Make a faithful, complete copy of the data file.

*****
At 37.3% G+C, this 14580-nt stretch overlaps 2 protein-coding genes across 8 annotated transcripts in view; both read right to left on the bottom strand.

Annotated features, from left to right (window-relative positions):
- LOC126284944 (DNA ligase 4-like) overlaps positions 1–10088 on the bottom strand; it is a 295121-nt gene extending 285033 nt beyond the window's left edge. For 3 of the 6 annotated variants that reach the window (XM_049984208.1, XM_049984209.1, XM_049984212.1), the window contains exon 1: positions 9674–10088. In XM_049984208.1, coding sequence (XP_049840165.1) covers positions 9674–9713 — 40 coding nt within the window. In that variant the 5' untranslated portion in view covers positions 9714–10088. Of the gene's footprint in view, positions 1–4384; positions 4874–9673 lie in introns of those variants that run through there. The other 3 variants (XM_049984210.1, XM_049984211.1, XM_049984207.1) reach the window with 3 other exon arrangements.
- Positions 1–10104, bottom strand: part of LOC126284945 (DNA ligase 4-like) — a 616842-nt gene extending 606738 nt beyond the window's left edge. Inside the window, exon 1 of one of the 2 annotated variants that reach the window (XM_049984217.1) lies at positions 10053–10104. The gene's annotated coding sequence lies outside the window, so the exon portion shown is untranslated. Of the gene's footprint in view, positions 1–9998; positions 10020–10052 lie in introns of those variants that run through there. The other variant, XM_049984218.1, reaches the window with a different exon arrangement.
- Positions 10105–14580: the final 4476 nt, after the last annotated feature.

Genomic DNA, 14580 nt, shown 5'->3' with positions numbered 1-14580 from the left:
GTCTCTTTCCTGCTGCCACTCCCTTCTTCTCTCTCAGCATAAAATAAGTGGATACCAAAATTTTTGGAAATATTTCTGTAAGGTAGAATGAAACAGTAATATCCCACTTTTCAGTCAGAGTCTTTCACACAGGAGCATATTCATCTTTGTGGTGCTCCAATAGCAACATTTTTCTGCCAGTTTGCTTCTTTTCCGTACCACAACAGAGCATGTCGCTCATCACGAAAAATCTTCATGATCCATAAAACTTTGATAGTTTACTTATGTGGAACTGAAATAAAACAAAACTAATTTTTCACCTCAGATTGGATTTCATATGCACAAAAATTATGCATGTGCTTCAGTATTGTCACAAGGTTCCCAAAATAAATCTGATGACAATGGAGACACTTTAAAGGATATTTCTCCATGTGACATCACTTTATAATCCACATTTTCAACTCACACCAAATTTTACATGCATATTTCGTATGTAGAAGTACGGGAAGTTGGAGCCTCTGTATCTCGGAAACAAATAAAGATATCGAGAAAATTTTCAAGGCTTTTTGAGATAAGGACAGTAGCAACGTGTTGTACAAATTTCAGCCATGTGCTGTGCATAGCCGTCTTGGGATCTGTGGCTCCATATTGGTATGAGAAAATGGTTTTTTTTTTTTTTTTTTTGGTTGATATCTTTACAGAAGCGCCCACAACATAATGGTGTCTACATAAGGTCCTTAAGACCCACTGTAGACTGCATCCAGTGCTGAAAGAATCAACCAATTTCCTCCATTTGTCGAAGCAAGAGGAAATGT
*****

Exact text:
At 37.3% G+C, this 14580-nt stretch overlaps 2 protein-coding genes across 8 annotated transcripts in view; both read right to left on the bottom strand.

Annotated features, from left to right (window-relative positions):
- LOC126284944 (DNA ligase 4-like) overlaps positions 1–10088 on the bottom strand; it is a 295121-nt gene extending 285033 nt beyond the window's left edge. For 3 of the 6 annotated variants that reach the window (XM_049984208.1, XM_049984209.1, XM_049984212.1), the window contains exon 1: positions 9674–10088. In XM_049984208.1, coding sequence (XP_049840165.1) covers positions 9674–9713 — 40 coding nt within the window. In that variant the 5' untranslated portion in view covers positions 9714–10088. Of the gene's footprint in view, positions 1–4384; positions 4874–9673 lie in introns of those variants that run through there. The other 3 variants (XM_049984210.1, XM_049984211.1, XM_049984207.1) reach the window with 3 other exon arrangements.
- Positions 1–10104, bottom strand: part of LOC126284945 (DNA ligase 4-like) — a 616842-nt gene extending 606738 nt beyond the window's left edge. Inside the window, exon 1 of one of the 2 annotated variants that reach the window (XM_049984217.1) lies at positions 10053–10104. The gene's annotated coding sequence lies outside the window, so the exon portion shown is untranslated. Of the gene's footprint in view, positions 1–9998; positions 10020–10052 lie in introns of those variants that run through there. The other variant, XM_049984218.1, reaches the window with a different exon arrangement.
- Positions 10105–14580: the final 4476 nt, after the last annotated feature.

Genomic DNA, 14580 nt, shown 5'->3' with positions numbered 1-14580 from the left:
GTCTCTTTCCTGCTGCCACTCCCTTCTTCTCTCTCAGCATAAAATAAGTGGATACCAAAATTTTTGGAAATATTTCTGTAAGGTAGAATGAAACAGTAATATCCCACTTTTCAGTCAGAGTCTTTCACACAGGAGCATATTCATCTTTGTGGTGCTCCAATAGCAACATTTTTCTGCCAGTTTGCTTCTTTTCCGTACCACAACAGAGCATGTCGCTCATCACGAAAAATCTTCATGATCCATAAAACTTTGATAGTTTACTTATGTGGAACTGAAATAAAACAAAACTAATTTTTCACCTCAGATTGGATTTCATATGCACAAAAATTATGCATGTGCTTCAGTATTGTCACAAGGTTCCCAAAATAAATCTGATGACAATGGAGACACTTTAAAGGATATTTCTCCATGTGACATCACTTTATAATCCACATTTTCAACTCACACCAAATTTTACATGCATATTTCGTATGTAGAAGTACGGGAAGTTGGAGCCTCTGTATCTCGGAAACAAATAAAGATATCGAGAAAATTTTCAAGGCTTTTTGAGATAAGGACAGTAGCAACGTGTTGTACAAATTTCAGCCATGTGCTGTGCATAGCCGTCTTGGGATCTGTGGCTCCATATTGGTATGAGAAAATGGTTTTTTTTTTTTTTTTTTTGGTTGATATCTTTACAGAAGCGCCCACAACATAATGGTGTCTACATAAGGTCCTTAAGACCCACTGTAGACTGCATCCAGTGCTGAAAGAATCAACCAATTTCCTCCATTTGTCGAAGCAAGAGGAAATGT